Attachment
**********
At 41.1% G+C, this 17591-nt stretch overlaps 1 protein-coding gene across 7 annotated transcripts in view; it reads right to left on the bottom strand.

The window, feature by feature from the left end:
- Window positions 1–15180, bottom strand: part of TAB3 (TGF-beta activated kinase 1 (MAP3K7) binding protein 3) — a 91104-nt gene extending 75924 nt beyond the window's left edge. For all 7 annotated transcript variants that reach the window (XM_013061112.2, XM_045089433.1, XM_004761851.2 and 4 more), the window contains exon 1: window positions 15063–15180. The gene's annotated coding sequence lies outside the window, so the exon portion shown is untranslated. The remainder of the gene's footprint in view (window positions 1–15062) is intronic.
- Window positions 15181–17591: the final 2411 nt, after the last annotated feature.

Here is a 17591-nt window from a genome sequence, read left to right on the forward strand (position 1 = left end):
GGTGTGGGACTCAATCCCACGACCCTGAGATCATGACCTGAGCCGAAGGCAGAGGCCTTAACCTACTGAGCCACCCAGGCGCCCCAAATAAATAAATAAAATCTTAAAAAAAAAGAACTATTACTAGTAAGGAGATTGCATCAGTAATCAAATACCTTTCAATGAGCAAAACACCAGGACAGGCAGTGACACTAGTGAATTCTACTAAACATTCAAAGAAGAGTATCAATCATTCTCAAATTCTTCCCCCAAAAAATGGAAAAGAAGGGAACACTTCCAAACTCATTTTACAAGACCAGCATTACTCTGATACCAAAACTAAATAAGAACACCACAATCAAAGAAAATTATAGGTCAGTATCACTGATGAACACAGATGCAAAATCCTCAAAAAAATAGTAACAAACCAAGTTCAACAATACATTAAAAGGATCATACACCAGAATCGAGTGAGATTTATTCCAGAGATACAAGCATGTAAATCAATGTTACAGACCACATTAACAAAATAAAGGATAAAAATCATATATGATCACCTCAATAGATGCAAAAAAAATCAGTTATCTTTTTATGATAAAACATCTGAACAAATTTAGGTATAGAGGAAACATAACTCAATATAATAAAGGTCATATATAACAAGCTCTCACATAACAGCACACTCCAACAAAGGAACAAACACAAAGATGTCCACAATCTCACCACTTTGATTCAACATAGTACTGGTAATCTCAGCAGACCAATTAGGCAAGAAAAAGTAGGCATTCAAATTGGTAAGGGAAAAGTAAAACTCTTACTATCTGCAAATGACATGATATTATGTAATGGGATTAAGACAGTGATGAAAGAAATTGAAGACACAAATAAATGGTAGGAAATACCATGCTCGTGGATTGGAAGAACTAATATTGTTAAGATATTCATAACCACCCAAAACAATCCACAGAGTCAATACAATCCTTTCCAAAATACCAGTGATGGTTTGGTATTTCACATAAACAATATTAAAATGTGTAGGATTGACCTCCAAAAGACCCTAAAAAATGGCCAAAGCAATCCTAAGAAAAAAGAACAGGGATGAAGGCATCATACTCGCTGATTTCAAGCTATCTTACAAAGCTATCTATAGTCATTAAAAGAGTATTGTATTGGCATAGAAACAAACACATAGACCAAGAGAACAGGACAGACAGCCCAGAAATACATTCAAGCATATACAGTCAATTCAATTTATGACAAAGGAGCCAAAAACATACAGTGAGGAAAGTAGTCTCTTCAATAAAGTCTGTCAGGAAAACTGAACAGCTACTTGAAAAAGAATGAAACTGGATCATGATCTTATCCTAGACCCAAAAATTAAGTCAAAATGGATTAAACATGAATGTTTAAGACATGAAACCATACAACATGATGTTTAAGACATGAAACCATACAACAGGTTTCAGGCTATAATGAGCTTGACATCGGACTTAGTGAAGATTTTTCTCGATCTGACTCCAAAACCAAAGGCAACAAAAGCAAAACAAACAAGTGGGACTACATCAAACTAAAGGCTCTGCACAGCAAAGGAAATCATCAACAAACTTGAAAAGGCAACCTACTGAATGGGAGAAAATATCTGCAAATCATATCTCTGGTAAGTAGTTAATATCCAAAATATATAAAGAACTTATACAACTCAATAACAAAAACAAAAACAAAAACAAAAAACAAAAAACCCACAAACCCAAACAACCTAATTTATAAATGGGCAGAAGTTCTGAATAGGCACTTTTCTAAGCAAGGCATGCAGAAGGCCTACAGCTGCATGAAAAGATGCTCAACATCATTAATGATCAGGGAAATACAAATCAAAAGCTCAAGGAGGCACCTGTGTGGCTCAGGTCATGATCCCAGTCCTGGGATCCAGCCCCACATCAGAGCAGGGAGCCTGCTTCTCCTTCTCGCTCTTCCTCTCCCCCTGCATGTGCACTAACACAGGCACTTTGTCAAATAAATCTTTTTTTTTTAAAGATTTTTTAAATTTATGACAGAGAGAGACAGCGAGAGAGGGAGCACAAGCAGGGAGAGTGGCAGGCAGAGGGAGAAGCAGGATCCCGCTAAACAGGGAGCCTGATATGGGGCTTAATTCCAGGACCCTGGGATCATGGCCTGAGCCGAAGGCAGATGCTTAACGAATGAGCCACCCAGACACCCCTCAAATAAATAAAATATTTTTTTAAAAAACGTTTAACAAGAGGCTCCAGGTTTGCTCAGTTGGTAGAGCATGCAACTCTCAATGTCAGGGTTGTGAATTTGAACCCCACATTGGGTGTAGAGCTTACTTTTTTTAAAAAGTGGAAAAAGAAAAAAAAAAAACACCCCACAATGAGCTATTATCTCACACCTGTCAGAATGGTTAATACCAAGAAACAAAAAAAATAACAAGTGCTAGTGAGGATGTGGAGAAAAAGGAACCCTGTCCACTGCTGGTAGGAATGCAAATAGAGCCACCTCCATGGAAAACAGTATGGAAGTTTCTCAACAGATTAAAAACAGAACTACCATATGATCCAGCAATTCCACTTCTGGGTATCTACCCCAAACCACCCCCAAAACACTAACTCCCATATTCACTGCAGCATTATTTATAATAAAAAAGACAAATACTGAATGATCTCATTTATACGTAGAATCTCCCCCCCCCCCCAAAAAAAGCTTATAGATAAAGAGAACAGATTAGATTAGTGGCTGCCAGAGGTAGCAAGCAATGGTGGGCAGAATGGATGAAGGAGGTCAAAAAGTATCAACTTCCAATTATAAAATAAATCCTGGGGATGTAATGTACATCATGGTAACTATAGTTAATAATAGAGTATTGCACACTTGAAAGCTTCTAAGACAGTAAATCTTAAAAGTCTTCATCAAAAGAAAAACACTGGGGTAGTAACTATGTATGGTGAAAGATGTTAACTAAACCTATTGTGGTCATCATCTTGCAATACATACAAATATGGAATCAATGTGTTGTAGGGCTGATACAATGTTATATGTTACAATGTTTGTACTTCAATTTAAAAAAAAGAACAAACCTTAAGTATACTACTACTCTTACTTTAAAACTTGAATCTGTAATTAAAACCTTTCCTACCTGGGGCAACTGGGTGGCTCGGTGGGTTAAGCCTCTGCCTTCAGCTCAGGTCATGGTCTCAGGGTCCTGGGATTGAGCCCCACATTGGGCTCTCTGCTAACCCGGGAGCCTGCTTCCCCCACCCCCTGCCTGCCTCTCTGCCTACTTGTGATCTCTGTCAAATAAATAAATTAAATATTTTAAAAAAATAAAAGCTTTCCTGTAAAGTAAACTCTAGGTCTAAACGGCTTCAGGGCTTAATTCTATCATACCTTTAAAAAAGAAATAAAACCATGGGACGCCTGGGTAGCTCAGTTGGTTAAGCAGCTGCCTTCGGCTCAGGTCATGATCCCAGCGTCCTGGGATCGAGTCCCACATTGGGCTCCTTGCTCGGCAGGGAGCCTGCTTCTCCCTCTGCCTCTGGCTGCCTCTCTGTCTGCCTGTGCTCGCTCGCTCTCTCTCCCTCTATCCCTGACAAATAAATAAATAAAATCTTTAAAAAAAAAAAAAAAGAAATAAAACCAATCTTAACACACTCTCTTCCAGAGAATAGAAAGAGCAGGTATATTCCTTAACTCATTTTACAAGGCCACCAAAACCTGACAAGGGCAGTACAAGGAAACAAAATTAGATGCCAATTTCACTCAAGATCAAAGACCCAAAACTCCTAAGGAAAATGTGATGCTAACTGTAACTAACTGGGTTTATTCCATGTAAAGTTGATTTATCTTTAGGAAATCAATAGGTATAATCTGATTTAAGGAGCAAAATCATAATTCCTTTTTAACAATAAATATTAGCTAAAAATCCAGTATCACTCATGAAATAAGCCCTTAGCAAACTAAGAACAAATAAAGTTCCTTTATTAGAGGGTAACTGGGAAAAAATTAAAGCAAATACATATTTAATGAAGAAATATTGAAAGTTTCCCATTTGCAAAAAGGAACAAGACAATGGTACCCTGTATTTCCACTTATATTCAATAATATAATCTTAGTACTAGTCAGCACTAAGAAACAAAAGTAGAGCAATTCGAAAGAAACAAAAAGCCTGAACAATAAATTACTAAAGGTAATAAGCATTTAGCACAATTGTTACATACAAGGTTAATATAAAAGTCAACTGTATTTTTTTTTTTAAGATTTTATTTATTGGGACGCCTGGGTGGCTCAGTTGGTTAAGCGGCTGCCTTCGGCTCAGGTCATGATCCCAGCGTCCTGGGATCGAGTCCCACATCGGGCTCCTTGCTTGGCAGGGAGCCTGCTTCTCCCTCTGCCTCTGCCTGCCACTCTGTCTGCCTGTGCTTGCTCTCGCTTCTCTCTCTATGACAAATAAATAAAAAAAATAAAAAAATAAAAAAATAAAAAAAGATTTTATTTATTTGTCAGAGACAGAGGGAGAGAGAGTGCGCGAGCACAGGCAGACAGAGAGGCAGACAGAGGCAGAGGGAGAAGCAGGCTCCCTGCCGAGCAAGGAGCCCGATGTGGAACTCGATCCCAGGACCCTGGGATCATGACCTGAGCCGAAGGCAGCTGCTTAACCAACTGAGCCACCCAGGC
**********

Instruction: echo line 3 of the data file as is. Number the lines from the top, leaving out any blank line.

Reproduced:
- Window positions 1–15180, bottom strand: part of TAB3 (TGF-beta activated kinase 1 (MAP3K7) binding protein 3) — a 91104-nt gene extending 75924 nt beyond the window's left edge. For all 7 annotated transcript variants that reach the window (XM_013061112.2, XM_045089433.1, XM_004761851.2 and 4 more), the window contains exon 1: window positions 15063–15180. The gene's annotated coding sequence lies outside the window, so the exon portion shown is untranslated. The remainder of the gene's footprint in view (window positions 1–15062) is intronic.